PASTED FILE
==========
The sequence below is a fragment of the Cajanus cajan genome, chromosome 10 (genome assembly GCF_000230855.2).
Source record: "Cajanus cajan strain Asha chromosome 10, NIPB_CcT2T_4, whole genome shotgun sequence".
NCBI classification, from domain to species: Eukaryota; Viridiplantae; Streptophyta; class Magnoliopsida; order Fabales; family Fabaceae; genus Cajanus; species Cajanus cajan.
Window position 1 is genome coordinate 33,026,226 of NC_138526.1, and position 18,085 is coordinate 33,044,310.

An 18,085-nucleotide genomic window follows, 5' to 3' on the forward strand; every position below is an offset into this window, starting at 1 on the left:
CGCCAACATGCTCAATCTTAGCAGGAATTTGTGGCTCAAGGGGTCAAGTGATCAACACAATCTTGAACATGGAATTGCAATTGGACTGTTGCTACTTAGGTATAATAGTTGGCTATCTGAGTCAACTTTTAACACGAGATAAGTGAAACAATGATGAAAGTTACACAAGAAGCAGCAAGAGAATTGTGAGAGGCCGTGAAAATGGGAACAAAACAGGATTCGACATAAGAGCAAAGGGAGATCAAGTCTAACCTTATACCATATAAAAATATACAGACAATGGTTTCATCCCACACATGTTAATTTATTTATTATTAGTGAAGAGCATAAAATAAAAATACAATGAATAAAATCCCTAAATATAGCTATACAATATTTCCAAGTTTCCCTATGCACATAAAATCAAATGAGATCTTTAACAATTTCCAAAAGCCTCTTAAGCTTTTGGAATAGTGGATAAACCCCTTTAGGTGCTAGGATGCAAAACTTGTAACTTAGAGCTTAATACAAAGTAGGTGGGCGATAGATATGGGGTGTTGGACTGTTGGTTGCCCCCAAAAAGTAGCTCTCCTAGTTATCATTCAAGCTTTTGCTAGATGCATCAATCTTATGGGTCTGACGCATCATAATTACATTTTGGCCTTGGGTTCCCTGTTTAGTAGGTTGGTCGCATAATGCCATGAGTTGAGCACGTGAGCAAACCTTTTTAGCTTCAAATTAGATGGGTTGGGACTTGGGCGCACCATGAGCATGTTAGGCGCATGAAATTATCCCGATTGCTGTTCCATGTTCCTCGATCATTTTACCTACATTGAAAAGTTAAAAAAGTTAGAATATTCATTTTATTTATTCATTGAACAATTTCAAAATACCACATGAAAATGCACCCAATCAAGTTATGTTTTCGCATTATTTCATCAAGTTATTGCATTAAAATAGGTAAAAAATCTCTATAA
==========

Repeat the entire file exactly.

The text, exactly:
The sequence below is a fragment of the Cajanus cajan genome, chromosome 10 (genome assembly GCF_000230855.2).
Source record: "Cajanus cajan strain Asha chromosome 10, NIPB_CcT2T_4, whole genome shotgun sequence".
NCBI classification, from domain to species: Eukaryota; Viridiplantae; Streptophyta; class Magnoliopsida; order Fabales; family Fabaceae; genus Cajanus; species Cajanus cajan.
Window position 1 is genome coordinate 33,026,226 of NC_138526.1, and position 18,085 is coordinate 33,044,310.

An 18,085-nucleotide genomic window follows, 5' to 3' on the forward strand; every position below is an offset into this window, starting at 1 on the left:
CGCCAACATGCTCAATCTTAGCAGGAATTTGTGGCTCAAGGGGTCAAGTGATCAACACAATCTTGAACATGGAATTGCAATTGGACTGTTGCTACTTAGGTATAATAGTTGGCTATCTGAGTCAACTTTTAACACGAGATAAGTGAAACAATGATGAAAGTTACACAAGAAGCAGCAAGAGAATTGTGAGAGGCCGTGAAAATGGGAACAAAACAGGATTCGACATAAGAGCAAAGGGAGATCAAGTCTAACCTTATACCATATAAAAATATACAGACAATGGTTTCATCCCACACATGTTAATTTATTTATTATTAGTGAAGAGCATAAAATAAAAATACAATGAATAAAATCCCTAAATATAGCTATACAATATTTCCAAGTTTCCCTATGCACATAAAATCAAATGAGATCTTTAACAATTTCCAAAAGCCTCTTAAGCTTTTGGAATAGTGGATAAACCCCTTTAGGTGCTAGGATGCAAAACTTGTAACTTAGAGCTTAATACAAAGTAGGTGGGCGATAGATATGGGGTGTTGGACTGTTGGTTGCCCCCAAAAAGTAGCTCTCCTAGTTATCATTCAAGCTTTTGCTAGATGCATCAATCTTATGGGTCTGACGCATCATAATTACATTTTGGCCTTGGGTTCCCTGTTTAGTAGGTTGGTCGCATAATGCCATGAGTTGAGCACGTGAGCAAACCTTTTTAGCTTCAAATTAGATGGGTTGGGACTTGGGCGCACCATGAGCATGTTAGGCGCATGAAATTATCCCGATTGCTGTTCCATGTTCCTCGATCATTTTACCTACATTGAAAAGTTAAAAAAGTTAGAATATTCATTTTATTTATTCATTGAACAATTTCAAAATACCACATGAAAATGCACCCAATCAAGTTATGTTTTCGCATTATTTCATCAAGTTATTGCATTAAAATAGGTAAAAAATCTCTATAA